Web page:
So it sounds like there’s no way to avoid this stuff, is there anything I can do???

YES, there is and it doesn’t involve totally locking your computer down with 10 different antivirus suites!

1. Make sure you have some type of Realtime Virus Protection on your computer AND make sure it is running. If a virus sneaks by your antivirus software there’s a good chance that the first thing it will do is disable it from running… allowing other programs to be installed without detection. How does a virus sneek through? Well, new programs are written everyday so someone has to catch them before the virus companies can add them to their databases to start blocking them. You might of just been one of the unlucky ones… just make sure the software and virus definitions are up to date so you’re protected against the newest virus releases.

2. STOP USING INTERNET EXPLORER! IE is still the most used Web Browser so it’s the one that most people target. I’m not saying if you stop using IE that you will never pick up anything on the net but from my experience the odds go WAY DOWN! I like Google Chrome… give it a try.

3. Make sure your computer has all its recommended software updates. Even if you have it setup to automatically happen you should check to make sure it is in fact happening. A lot of viruses will disable updates so if something slipped through and disabled updates then your more open to have things continue to happen.

4. Pay attention when installing software. If you install free software do the manual install. Read each prompt before you click NEXT. UNcheck any addons they are trying to push on you.

5. Create a “Standard User Account” for your kids. When you setup your computer Windows makes that first account an “administrator” with full permission to do whatever on the computer. A standard user account will ask for the Admins password to install any new software which will keep them in check.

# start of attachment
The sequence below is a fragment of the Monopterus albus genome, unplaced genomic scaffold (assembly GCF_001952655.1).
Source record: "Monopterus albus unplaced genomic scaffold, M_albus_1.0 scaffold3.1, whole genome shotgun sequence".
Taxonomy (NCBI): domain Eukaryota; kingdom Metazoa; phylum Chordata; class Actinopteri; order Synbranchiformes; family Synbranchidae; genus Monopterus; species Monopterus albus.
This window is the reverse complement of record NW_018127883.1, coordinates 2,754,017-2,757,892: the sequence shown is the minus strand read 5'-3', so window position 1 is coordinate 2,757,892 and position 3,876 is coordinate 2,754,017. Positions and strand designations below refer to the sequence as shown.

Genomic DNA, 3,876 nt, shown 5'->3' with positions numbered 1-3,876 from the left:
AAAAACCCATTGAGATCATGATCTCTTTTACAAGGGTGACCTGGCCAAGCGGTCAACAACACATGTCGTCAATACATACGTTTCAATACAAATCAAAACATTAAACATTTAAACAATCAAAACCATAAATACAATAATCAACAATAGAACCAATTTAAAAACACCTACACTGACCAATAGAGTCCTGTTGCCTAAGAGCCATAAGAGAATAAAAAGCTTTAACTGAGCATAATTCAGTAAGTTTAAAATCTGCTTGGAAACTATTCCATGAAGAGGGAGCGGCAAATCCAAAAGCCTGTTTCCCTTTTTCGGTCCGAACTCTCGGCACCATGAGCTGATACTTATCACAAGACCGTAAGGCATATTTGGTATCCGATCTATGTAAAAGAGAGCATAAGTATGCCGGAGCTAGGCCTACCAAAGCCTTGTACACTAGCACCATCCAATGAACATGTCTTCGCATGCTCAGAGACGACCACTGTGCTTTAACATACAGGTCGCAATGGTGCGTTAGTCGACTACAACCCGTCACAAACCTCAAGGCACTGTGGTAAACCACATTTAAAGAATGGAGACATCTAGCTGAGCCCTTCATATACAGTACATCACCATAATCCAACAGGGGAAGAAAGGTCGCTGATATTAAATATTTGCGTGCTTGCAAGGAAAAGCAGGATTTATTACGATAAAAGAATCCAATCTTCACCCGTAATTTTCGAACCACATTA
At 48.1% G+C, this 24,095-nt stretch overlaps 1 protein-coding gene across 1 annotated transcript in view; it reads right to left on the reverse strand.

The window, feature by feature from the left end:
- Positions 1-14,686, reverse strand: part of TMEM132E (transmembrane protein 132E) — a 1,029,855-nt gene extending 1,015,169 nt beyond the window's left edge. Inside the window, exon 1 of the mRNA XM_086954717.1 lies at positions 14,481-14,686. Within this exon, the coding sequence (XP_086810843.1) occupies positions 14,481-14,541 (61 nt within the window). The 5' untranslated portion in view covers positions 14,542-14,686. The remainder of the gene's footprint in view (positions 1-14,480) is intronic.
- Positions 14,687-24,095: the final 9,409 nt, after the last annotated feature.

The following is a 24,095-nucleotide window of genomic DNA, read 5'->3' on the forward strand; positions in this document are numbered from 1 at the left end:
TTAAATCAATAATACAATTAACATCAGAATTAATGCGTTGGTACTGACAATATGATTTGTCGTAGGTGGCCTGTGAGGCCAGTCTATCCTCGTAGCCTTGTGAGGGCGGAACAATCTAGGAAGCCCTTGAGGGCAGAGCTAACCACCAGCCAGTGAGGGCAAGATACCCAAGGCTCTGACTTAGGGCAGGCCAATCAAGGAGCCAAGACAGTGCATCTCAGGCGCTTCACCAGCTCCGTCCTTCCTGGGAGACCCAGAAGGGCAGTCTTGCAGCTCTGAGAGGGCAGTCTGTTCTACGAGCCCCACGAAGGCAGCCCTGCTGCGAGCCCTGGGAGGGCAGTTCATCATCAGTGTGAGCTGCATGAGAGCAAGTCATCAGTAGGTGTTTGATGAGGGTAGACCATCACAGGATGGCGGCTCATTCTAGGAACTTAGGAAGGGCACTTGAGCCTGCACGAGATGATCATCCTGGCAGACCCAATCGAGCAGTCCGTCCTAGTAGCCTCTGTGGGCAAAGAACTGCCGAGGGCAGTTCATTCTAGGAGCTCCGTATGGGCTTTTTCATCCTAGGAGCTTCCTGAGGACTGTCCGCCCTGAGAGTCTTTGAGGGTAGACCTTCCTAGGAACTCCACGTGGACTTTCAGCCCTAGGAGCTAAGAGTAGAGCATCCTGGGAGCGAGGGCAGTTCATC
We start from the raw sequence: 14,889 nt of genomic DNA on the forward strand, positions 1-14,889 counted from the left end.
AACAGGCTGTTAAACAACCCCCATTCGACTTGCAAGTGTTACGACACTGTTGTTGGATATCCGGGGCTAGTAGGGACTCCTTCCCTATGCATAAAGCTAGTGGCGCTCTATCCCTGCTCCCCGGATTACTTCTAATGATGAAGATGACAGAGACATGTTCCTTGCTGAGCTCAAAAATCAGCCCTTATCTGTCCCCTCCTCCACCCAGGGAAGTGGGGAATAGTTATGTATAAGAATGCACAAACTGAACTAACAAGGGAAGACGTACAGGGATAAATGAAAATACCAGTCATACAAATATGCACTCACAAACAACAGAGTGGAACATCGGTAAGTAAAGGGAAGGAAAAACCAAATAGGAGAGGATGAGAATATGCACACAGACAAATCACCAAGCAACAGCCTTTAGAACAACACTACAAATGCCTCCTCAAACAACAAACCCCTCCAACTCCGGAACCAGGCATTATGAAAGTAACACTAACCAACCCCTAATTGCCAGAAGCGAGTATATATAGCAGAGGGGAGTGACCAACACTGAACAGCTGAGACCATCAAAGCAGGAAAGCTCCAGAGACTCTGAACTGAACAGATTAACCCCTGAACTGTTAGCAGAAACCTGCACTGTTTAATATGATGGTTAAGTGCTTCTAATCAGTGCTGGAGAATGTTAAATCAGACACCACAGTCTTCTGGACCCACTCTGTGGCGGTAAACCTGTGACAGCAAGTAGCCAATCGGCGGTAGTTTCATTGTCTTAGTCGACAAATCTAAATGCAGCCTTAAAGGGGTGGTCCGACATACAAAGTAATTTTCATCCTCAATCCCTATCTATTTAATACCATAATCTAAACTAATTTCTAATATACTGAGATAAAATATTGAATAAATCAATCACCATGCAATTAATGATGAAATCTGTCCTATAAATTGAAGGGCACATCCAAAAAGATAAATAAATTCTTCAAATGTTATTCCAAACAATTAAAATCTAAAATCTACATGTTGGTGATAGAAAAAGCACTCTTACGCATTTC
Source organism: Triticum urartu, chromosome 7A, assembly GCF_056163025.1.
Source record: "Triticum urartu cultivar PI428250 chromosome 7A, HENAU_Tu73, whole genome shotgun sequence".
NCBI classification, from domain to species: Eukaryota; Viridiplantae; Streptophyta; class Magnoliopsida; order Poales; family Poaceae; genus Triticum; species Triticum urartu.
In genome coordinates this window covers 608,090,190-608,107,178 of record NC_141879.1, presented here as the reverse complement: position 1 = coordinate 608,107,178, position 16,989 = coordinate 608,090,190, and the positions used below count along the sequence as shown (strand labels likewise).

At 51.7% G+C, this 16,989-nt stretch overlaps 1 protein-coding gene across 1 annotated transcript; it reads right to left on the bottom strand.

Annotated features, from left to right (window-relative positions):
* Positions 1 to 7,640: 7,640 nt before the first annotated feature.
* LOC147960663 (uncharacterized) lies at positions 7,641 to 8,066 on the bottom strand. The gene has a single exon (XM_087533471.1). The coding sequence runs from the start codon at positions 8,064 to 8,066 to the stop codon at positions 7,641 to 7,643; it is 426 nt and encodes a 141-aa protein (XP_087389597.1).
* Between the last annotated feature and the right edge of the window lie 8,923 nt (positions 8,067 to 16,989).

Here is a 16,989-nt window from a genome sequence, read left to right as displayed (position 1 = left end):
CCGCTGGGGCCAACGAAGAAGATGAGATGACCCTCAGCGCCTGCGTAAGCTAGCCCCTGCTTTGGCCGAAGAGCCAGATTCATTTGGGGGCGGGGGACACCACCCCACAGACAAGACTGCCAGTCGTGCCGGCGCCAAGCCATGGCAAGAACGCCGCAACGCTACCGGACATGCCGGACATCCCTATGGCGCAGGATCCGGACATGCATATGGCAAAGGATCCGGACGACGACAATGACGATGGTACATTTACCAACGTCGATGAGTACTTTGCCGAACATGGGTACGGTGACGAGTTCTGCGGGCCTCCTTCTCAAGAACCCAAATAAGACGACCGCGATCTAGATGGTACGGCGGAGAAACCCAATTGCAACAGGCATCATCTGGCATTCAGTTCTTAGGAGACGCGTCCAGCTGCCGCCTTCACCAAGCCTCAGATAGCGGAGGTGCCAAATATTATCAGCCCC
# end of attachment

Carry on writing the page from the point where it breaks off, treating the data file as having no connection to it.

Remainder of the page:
6. Start using web based email. Get yourself a Gmail account, you can then access your email from anywhere and it easy to setup to use it to check your current provider based email account so there’s no need to totally change your email address unless you want to. Most web based mail providers use advanced virus and spam protection so chances to something slipping through and getting installed on your computer are LOW.

7. Be smart… don’t click ads on sites that are questionable. Avoid sites with a bunch of popups. Avoid sites that promise content but send you to a different site to get it. Only download software updates from the software provider. Look at the URL before you click it – just because the word “microsoft” or “adobe” s a part of the URL doesn’t mean you are on there page. Look for the first / in the site URL… just before that will be the domain extension (.com,.net,etc) just before the extension in the domain name and this is where you should see “Microsoft” or “Adobe” or whatever page it is… so if for example a site wants you to update your “adobe flash player” but the domain is “stealyourmoney.com” you might want to think twice.

I hope these tips help you avoid these types of headache in the future, and if you have any other tips please post them below.